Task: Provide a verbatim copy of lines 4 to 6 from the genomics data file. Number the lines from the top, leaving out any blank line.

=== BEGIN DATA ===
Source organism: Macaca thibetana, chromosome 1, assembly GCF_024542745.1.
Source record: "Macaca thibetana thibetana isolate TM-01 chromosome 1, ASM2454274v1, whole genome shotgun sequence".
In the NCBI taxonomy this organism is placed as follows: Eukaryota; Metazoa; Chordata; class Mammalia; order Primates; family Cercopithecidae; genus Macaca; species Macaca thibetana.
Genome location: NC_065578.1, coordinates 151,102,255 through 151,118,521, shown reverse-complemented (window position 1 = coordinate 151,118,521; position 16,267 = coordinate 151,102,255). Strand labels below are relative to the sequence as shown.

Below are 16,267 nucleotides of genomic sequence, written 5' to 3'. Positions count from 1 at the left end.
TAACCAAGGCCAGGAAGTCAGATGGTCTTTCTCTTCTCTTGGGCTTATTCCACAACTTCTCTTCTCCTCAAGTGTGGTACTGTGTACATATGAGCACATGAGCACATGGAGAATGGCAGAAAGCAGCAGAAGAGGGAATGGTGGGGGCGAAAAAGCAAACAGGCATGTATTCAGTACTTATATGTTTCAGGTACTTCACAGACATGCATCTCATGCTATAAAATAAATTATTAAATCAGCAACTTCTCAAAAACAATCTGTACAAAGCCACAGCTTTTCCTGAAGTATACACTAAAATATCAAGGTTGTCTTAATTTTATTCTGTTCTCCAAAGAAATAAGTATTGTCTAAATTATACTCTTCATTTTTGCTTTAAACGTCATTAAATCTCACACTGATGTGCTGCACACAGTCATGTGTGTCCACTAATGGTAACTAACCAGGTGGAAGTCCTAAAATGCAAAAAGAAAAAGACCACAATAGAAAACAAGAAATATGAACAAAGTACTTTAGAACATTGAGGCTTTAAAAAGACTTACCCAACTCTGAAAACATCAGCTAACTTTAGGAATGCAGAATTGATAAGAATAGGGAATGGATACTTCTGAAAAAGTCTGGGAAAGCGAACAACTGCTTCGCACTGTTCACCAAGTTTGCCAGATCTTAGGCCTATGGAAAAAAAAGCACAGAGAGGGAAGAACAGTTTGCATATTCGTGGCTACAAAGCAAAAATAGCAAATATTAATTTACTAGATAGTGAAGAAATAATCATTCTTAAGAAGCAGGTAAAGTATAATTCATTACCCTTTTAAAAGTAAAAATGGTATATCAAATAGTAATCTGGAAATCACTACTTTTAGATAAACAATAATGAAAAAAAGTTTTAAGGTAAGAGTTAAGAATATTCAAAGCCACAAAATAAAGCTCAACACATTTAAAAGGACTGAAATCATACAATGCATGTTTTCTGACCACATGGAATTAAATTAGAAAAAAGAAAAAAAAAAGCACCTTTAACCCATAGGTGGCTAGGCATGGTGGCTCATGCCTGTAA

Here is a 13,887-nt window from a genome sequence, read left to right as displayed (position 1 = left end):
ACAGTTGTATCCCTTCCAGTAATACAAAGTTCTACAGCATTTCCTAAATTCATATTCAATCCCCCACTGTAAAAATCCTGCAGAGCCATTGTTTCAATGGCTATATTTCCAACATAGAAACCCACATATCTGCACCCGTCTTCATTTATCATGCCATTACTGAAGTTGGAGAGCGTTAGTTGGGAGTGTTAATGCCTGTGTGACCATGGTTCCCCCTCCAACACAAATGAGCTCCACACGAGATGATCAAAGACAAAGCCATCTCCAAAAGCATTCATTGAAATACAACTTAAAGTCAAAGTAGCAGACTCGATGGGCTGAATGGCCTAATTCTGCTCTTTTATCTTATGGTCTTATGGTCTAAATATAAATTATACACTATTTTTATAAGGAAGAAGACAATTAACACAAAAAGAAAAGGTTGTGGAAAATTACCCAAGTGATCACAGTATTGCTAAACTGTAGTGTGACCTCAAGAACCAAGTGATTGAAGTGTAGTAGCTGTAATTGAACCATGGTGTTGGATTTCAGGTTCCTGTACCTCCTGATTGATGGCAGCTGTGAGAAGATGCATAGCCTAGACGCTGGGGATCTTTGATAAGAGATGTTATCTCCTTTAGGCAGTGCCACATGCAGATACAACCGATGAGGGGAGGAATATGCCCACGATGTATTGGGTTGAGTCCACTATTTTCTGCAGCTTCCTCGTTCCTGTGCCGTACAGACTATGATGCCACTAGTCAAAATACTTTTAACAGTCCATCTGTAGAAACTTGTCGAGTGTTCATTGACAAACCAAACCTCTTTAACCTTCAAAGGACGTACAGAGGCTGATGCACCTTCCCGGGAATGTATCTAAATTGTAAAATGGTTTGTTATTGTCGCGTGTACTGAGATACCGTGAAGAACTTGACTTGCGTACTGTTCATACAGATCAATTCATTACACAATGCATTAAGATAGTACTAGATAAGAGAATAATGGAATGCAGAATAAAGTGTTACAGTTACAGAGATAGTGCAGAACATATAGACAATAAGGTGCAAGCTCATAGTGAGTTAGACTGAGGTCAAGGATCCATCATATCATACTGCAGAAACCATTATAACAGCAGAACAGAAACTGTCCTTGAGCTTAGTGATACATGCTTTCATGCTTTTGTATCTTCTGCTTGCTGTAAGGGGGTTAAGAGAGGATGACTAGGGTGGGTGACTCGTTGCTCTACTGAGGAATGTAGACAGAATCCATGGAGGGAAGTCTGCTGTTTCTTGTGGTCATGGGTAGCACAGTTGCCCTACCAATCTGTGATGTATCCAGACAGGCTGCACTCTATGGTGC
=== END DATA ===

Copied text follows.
Genome location: NC_065578.1, coordinates 151,102,255 through 151,118,521, shown reverse-complemented (window position 1 = coordinate 151,118,521; position 16,267 = coordinate 151,102,255). Strand labels below are relative to the sequence as shown.

Below are 16,267 nucleotides of genomic sequence, written 5' to 3'. Positions count from 1 at the left end.
TAACCAAGGCCAGGAAGTCAGATGGTCTTTCTCTTCTCTTGGGCTTATTCCACAACTTCTCTTCTCCTCAAGTGTGGTACTGTGTACATATGAGCACATGAGCACATGGAGAATGGCAGAAAGCAGCAGAAGAGGGAATGGTGGGGGCGAAAAAGCAAACAGGCATGTATTCAGTACTTATATGTTTCAGGTACTTCACAGACATGCATCTCATGCTATAAAATAAATTATTAAATCAGCAACTTCTCAAAAACAATCTGTACAAAGCCACAGCTTTTCCTGAAGTATACACTAAAATATCAAGGTTGTCTTAATTTTATTCTGTTCTCCAAAGAAATAAGTATTGTCTAAATTATACTCTTCATTTTTGCTTTAAACGTCATTAAATCTCACACTGATGTGCTGCACACAGTCATGTGTGTCCACTAATGGTAACTAACCAGGTGGAAGTCCTAAAATGCAAAAAGAAAAAGACCACAATAGAAAACAAGAAATATGAACAAAGTACTTTAGAACATTGAGGCTTTAAAAAGACTTACCCAACTCTGAAAACATCAGCTAACTTTAGGAATGCAGAATTGATAAGAATAGGGAATGGATACTTCTGAAAAAGTCTGGGAAAGCGAACAACTGCTTCGCACTGTTCACCAAGTTTGCCAGATCTTAGGCCTATGGAAAAAAAAGCACAGAGAGGGAAGAACAGTTTGCATATTCGTGGCTACAAAGCAAAAATAGCAAATATTAATTTACTAGATAGTGAAGAAATAATCATTCTTAAGAAGCAGGTAAAGTATAATTCATTACCCTTTTAAAAGTAAAAATGGTATATCAAATAGTAATCTGGAAATCACTACTTTTAGATAAACAATAATGAAAAAAAGTTTTAAGGTAAGAGTTAAGAATATTCAAAGCCACAAAATAAAGCTCAACACATTTAAAAGGACTGAAATCATACAATGCATGTTTTCTGACCACATGGAATTAAATTAGAAAAAAGAAAAAAAAAAGCACCTTTAACCCATAGGTGGCTAGGCATGGTGGCTCATGCCTGTAA